Astana GP: Goryachkina and Zhu share the lead

by Carlos Alberto Colodro
9/21/2022 – Top seed Aleksandra Goryachkina (pictured) and Chinese youngster Zhu Jiner are sharing the lead on 3/4 points at the first leg of the Women’s Grand Prix in Astana. Zhu, aged 19, has so far defeated Dinara Wagner and Polina Shuvalova after playing three out of her four first games with the black pieces. Bibisara Assaubayeva and Kateryna Lagno stand a half point behind the co-leaders. | Photos: FIDE / Anna Shtourman

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Zhu begins to leave her mark

At 19, Zhu Jiner is the most promising junior player hailing from China. In fact, the young woman grandmaster is the highest-rated U-20 woman player in the world, as she stands a bit over 20 rating points ahead of Bibisara Assaubayeva, who is also participating at the tournament in Astana. With wins over Dinara Wagner and Polina Shuvalova, Zhu is now sharing the lead with top seed Aleksandra Goryachkina.

Since we last reported after round 2, five decisive results were seen on Tuesday and Wednesday. Wagner and Kateryna Lagno scored their first wins in Astana, while Alexandra Kosteniuk beat Tan Zhongyi and immediately returned to a 50% score by losing to Wagner. 

The twelve participants will only get one rest day in the event, after round 6. Naturally, fatigue will gradually play a bigger role for the contenders. In addition, the fact that two spots in the 2023 Women’s Candidates Tournament are up for grabs in the series is likely to add some tension to the proceedings.

Polina Shuvalova, Zhu Jiner

Polina Shuvalova facing Zhu Jiner | Photo: Anna Shtourman

Zhu’s win over Shuvalova in round 4 was not without ups and downs. In a complex position with all major pieces still on the board, Zhu gave her opponent a chance to gain a strong initiative.


Black’s priority here is to prevent White from creating a long-lasting bind with f5-f6. However, playing 34...f6 is never an easy decision in these situations — engines do not fear 35.e6, but for a human, it is tough to simply accept to give the opponent a far-advanced passer. Alternatively, 34...Qxe4+ 35.Rxe4 g5 was also a good defensive recourse.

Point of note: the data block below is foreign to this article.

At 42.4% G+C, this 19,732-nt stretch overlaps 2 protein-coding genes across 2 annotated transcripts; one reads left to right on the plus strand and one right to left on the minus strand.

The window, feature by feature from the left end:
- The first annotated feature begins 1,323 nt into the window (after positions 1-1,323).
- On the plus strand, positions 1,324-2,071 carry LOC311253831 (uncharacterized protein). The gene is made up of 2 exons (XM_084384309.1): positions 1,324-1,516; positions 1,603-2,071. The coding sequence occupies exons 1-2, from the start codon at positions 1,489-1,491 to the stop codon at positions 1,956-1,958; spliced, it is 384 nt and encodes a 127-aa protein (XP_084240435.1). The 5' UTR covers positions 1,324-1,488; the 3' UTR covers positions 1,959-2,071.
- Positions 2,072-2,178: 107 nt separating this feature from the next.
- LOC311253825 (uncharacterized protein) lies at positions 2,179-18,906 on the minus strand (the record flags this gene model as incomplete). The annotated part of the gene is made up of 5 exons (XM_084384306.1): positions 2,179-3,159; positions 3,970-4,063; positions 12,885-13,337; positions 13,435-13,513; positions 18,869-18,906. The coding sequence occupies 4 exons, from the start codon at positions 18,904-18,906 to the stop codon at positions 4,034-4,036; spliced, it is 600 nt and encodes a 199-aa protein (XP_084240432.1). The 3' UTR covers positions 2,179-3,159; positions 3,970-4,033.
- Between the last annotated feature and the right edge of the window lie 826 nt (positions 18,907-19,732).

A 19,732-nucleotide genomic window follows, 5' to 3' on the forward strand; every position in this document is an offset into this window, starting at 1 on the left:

Instead of either of these lines, though, Zhu opted for the less drastic 34...Re8, which is a mistake. Luckily for the Chinese, after 35.Qxd5 Rxd5, it was Shuvalova who faltered by defending her e-pawn with 36.f4 instead of going for the immediate 36.f6+. A case of cautious play failing players on both sides of the board.


The position was now balanced. As it turned out, in the ensuing rook endgame, it was Shuvalova who made the last mistake.


As the endgame tablebases show, this position is drawn despite Black having an extra pawn — White’s active king and rook are enough to keep the balance. Moving the king to e5, f5 or g5 is the way to keep the defensive effort going, while Shuvalova’s 62.Rg4+ is actually losing.

What the Russian probably calculated was that after 62...Kh7, she can simply return with 63.Ra4 and White cannot grab the pawn on h6 due to the mate from h4.

However, Zhu found the winning 62...Kh8, and after 63.Ra4 Black can ‘waste a tempo’ with 63...Kh7. The sequence simply allowed Zhu to improve her king by transferring it to g8 to h7, with White to move — now after 64.Ra1 Black gets to push his pawn with 64...a4, and good technique leads to a win by force.


Perseverance worked wonders for Zhu here, as she was rewarded with a full point five moves later. Waiting for her opponent to err — while defending a position that required some precision — was the correct strategy for the Chinese rising star.


Bibisara Assaubayeva

Bibisara Assaubayeva (18) drew top seed and co-leader Aleksandra Goryachkina with the black pieces | Photo: Anna Shtourman

Standings after round 4


All games



Carlos Colodro is a Hispanic Philologist from Bolivia. He works as a freelance translator and writer since 2012. A lot of his work is done in chess-related texts, as the game is one of his biggest interests, along with literature and music.